LONDON—Bank of England officials grew gloomier about the U.K.’s economic prospects in October, citing increasing headwinds from overseas and a slowdown at home, according to minutes of this month’s policy meeting published Wednesday.
The minutes are the latest signal that BOE officials are unlikely to raise interest rates in the U.K. until well into next year. Traders in interest-rate derivatives now predict the BOE will raise borrowing costs next summer—if not later—after this year forecasting an increase in the first quarter of 2015.
The British pound dropped by 0.3% against the dollar after the release, extending earlier losses, to reach $1.6023.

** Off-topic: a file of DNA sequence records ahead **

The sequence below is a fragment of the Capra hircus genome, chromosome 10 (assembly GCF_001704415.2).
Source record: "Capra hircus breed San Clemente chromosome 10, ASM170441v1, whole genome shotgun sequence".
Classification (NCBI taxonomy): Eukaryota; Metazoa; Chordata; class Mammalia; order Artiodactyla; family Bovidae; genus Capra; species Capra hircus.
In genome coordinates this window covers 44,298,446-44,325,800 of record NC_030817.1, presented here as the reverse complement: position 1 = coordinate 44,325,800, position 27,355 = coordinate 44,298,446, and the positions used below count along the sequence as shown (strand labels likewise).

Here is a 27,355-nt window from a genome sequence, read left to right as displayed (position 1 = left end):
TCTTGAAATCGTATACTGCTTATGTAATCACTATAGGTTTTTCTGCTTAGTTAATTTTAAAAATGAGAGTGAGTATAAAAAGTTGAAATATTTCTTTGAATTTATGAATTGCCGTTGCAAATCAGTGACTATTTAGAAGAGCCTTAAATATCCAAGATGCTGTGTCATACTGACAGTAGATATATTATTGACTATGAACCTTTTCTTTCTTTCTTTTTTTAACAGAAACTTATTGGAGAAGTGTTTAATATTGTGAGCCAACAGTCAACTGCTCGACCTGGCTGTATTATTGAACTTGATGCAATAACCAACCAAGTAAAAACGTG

The BOE’s Monetary Policy Committee agreed this month to leave the central bank’s benchmark interest rate at a low of 0.5% and the total size of its bond-buying stimulus program unchanged at £375 billion ($604 billion).
The minutes record that MPC members Martin Weale and Ian McCafferty repeated their call for a rise in the BOE’s benchmark rate to 0.75% but were defeated by the remaining seven members of the nine-member panel, who voted to keep the rate unchanged. All nine agreed to leave the BOE’s bond portfolio untouched.